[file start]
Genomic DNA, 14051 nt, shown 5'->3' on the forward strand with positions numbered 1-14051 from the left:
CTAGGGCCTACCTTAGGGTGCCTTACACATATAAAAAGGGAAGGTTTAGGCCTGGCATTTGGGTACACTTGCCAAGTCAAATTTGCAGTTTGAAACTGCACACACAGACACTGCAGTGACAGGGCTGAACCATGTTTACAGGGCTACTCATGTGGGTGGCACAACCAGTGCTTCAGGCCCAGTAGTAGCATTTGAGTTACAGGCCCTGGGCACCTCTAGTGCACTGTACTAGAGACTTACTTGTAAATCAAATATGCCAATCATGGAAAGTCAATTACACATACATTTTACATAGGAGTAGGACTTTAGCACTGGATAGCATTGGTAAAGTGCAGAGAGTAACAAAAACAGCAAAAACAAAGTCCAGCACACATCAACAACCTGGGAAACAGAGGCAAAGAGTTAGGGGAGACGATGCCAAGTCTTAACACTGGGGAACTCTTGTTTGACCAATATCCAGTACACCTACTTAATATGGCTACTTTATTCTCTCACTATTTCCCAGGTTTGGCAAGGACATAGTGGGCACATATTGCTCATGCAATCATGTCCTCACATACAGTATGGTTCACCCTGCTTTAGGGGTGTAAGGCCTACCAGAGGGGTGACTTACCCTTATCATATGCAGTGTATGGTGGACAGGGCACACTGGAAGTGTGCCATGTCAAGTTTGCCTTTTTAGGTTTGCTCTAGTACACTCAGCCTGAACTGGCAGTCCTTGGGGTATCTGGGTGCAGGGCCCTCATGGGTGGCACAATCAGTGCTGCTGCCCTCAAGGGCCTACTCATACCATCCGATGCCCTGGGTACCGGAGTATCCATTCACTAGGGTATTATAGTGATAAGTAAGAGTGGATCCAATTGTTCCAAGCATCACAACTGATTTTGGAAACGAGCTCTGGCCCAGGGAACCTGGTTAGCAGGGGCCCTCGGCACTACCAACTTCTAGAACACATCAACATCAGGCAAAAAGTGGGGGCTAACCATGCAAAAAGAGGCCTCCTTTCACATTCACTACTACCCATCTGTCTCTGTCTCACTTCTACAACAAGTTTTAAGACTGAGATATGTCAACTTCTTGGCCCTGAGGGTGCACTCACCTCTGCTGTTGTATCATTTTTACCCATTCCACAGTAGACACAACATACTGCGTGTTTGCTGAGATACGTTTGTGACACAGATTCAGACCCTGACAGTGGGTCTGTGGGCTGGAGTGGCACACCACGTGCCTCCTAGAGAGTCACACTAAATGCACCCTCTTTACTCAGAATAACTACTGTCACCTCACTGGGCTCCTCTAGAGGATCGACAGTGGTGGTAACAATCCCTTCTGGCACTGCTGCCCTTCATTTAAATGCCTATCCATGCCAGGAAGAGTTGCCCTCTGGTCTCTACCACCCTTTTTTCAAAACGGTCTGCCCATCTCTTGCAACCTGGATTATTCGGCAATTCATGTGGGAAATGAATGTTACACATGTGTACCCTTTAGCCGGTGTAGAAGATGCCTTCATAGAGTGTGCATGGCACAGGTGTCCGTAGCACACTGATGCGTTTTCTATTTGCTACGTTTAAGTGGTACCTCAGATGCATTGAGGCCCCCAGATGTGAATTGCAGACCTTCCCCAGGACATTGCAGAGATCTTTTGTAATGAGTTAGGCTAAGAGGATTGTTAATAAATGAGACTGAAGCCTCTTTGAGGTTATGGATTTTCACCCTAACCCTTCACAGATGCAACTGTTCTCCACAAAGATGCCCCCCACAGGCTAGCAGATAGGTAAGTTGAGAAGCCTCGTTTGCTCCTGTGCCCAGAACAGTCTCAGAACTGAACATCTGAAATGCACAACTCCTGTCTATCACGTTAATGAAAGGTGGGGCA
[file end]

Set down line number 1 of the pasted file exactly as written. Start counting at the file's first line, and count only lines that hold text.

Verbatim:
Genomic DNA, 14051 nt, shown 5'->3' on the forward strand with positions numbered 1-14051 from the left: